Information on management and personnel
You’ll also want to go over your approach to hiring, onboarding, and retaining office workers, dispatchers, or additional drivers in your business plan for trucking company success. After all, behind every business is its people — and if you don’t have the right people on your team, your business won’t succeed.

The importance of your people can’t be overemphasized. With the help of safe, qualified drivers, you can help establish your business as a trustworthy carrier and eventually gain new shippers and expand your operations. On the other hand, if you hire a non-compliant carrier, you might get into trouble with shippers and brokers.

Sales and marketing strategies
Effective sales and marketing strategies can make all the difference, especially in today’s crowded market.

When it comes to marketing, detail how you’ll market your business, whether that means advertising on trucking industry websites, attending trade shows, buying email lists, or starting a social media page. Also, discuss the specific clients you want to target, and don’t forget to include a marketing budget! If you do all of these things in advance, you can develop a solid marketing strategy that will reach prospective customers at the right time, get you noticed, and help you build a loyal customer base.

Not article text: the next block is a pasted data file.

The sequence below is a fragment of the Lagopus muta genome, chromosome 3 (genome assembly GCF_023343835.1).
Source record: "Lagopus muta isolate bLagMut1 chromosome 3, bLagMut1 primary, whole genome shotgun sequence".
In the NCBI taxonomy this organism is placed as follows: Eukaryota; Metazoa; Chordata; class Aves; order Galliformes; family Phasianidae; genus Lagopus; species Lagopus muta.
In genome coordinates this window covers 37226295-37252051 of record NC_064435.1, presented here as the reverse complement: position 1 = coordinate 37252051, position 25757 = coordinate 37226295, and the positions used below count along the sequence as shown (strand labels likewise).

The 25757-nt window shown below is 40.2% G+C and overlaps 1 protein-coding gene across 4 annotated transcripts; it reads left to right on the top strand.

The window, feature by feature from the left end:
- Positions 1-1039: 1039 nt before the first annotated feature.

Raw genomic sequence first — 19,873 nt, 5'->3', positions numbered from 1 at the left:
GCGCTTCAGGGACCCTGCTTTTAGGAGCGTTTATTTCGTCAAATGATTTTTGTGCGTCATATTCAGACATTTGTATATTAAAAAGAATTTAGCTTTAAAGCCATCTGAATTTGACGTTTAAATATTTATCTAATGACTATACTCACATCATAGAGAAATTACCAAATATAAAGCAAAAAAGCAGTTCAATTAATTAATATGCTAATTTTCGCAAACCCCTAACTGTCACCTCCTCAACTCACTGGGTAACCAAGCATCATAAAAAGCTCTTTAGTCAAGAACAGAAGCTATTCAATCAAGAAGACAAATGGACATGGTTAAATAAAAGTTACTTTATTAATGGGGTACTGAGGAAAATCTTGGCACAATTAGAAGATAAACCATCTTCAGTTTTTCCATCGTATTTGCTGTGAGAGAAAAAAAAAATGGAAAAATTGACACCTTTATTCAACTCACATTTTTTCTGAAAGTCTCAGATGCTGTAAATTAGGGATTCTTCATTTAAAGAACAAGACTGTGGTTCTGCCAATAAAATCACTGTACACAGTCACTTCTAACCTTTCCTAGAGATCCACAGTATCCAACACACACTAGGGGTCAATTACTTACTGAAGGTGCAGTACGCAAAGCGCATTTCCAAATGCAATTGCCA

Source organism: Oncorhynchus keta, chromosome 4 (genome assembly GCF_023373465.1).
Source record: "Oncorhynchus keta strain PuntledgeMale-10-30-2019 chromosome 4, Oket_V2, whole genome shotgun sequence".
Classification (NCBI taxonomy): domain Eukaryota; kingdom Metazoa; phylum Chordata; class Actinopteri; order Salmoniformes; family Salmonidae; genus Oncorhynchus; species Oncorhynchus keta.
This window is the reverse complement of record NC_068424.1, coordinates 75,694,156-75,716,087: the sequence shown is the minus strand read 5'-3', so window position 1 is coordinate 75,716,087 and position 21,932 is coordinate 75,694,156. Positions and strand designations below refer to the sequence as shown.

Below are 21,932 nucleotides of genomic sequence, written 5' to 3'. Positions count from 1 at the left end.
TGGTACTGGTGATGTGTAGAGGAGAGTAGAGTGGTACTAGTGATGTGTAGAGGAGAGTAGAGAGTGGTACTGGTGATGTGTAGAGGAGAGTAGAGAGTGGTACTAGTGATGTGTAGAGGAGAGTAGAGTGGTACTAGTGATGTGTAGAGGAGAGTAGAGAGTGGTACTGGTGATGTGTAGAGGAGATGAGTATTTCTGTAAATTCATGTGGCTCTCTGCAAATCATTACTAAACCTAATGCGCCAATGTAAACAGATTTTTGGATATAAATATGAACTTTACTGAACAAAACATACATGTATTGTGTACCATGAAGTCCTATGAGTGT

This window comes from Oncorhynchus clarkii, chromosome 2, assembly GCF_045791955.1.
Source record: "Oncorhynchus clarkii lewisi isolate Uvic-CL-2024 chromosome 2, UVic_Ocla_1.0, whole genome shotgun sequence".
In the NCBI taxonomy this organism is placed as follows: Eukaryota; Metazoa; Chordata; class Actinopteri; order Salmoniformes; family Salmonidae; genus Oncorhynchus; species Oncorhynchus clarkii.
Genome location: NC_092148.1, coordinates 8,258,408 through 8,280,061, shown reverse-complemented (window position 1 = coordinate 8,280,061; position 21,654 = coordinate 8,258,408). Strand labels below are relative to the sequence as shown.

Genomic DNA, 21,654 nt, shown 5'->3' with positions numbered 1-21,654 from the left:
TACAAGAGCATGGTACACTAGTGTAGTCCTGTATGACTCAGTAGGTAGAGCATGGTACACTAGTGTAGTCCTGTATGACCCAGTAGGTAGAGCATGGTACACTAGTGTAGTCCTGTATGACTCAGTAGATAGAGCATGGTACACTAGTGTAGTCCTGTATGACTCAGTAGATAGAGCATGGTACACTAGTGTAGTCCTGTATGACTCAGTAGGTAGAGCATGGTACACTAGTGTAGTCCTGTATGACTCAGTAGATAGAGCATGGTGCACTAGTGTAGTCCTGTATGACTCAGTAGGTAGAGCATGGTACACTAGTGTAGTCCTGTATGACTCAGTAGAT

As for your sales strategy, you’ll want to provide details on your sales operations, whether that means hiring a sales force or using a third-party sales company. Either way, you’ll want to include a budget, sales quotas, and details on how your salespeople will find and contact prospects.

Financial projections
Any good business plan for trucking company success needs to include a discussion of the company’s finances and its ability to meet fiscal targets. Consider including a profit-loss statement, a sales forecast, a cash flow statement, a balance sheet, a break-even analysis, and financial projections in your trucking business plan.